Huntington Wilson

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Francis Mairs Huntington Wilson (1875-1946) was a United States diplomat and author who served as United States Assistant Secretary of State from 1909 to 1913.


Huntington Wilson was born in Chicago on December 15, 1875, the son of Benjamin Mairs Wilson and Frances (Huntington) Wilson. Wilson was educated at Yale University, receiving an A.B. in 1897.

After college, Wilson joined the United States Consular and Diplomatic Service, becoming a Second Secretary at the United States Legation in Tokyo. He was promoted to First Secretary in 1900 and then to Chargé d’Affaires in 1901. He married Lucy Wortham James of Baltimore in 1904. The couple would divorce in 1915.

Wilson returned to the United States in 1906, becoming Third Assistant Secretary of State in Washington, D.C. and the Chairman of the Board of Examiners of the Consular and Diplomatic Service.

With the outbreak of the Young Turk Revolution in 1908, President of the United States Theodore Roosevelt named Wilson Envoy Extraordinary and Minister Plenipotentiary to the Ottoman Empire. He was also sent on a mission to Argentina.

Returning to the U.S. again in 1909, Wilson became the United States Assistant Secretary of State during the Taft administration, which at the time was the second-ranking position in the State Department, after Secretary of State Philander C. Knox. Knox, in addition to being ignorant of foreign affairs, was very lax about his official duties, and Wilson was, in his own words, "frequently left in charge of the Department for months at a time."[1] In this capacity, Wilson was responsible for drawing up and implementing a reorganization of the United States Department of State.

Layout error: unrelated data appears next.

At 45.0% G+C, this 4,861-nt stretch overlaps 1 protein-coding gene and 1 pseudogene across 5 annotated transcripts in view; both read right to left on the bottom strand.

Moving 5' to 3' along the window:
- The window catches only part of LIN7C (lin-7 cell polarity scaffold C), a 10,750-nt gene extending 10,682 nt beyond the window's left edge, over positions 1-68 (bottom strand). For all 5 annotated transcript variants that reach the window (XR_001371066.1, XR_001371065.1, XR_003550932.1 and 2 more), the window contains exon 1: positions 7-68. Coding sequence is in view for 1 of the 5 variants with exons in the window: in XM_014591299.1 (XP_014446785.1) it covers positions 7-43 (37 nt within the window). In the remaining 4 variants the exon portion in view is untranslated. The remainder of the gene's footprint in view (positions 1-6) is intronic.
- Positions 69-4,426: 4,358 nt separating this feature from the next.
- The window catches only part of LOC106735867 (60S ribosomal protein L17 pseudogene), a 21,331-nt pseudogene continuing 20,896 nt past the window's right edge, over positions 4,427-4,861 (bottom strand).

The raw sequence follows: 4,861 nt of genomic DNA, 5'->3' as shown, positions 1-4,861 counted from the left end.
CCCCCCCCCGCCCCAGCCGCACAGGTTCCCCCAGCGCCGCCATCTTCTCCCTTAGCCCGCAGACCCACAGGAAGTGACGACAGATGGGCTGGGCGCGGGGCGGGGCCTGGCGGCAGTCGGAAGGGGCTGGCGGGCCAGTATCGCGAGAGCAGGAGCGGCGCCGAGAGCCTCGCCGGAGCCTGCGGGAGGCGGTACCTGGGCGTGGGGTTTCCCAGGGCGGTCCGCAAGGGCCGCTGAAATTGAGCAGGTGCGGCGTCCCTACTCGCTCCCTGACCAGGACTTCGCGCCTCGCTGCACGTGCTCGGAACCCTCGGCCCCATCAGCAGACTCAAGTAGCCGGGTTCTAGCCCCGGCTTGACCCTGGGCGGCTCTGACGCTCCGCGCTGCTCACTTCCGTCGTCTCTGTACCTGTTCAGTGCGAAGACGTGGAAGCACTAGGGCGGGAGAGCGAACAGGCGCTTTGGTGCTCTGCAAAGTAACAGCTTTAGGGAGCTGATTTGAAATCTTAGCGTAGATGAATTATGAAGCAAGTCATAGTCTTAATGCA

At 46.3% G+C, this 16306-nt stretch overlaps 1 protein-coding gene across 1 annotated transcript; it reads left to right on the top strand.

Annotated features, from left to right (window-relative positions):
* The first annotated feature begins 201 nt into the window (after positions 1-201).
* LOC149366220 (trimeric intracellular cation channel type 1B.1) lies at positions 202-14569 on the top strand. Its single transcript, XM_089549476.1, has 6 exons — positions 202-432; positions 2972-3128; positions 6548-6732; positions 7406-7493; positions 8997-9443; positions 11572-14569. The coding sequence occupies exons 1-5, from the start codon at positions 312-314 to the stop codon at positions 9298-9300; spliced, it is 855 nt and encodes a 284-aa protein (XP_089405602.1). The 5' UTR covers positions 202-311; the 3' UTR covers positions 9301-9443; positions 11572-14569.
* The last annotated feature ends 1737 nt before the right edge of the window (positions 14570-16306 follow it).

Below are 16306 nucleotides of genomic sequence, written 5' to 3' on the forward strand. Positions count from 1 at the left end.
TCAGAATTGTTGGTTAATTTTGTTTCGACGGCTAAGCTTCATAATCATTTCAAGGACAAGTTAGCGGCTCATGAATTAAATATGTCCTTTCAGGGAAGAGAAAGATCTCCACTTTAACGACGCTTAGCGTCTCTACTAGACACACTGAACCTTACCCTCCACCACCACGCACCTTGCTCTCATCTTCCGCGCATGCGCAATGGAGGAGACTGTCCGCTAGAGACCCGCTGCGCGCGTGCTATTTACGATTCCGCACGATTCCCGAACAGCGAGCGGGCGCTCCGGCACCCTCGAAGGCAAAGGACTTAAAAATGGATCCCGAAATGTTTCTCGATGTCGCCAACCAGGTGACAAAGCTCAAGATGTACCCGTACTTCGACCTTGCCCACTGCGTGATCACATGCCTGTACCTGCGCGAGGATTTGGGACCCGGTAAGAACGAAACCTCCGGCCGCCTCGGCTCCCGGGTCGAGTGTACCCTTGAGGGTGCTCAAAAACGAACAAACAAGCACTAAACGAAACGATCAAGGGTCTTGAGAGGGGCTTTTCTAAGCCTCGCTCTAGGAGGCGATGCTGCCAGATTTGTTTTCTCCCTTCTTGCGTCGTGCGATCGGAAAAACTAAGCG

Wilson retired from government service in 1913 and settled in Philadelphia. There, he wrote for the Public Ledger and the Evening Bulletin. He also began writing books at this time, with his published titles including Stultitia (1914), The Peril of Hifalutin (1918), Money and the Price Level (1932), and Memoirs of an Ex-Diplomat (1945). He became an hereditary member of the Rhode Island Society of the Cincinnati in 1808,

He worked briefly for the National City Bank in New York City, before becoming president of a Waterbury, Connecticut company that made signaling devices. He then returned to Philadelphia, serving as Director of the Philadelphia Commercial Museum from 1928 to 1932. Wilson married his second wife, Hope Butler of New York City, in 1925.

Wilson died in New Haven, Connecticut on December 31, 1946.

Works by Huntington Wilson[edit]


  1. ^ Schoultz, Lars (1998). Beneath the United States: a history of U.S. policy toward Latin America ([Fourth printing]. ed.). Cambridge, MA: Harvard University: Harvard University Press. pp. 206–207. ISBN 0-674-92276-X. 
  • "F.M.H. Wilson Dies; Former Diplomat", New York Times, Jan. 1, 1947
Government offices
Preceded by
Herbert Henry Davis Peirce
Third Assistant Secretary of State
July 2, 1906 – December 30, 1908
Succeeded by
William Phillips
Preceded by
John Callan O'Laughlin
United States Assistant Secretary of State
March 5, 1909 – March 13, 1913
Succeeded by
John Eugene Osborne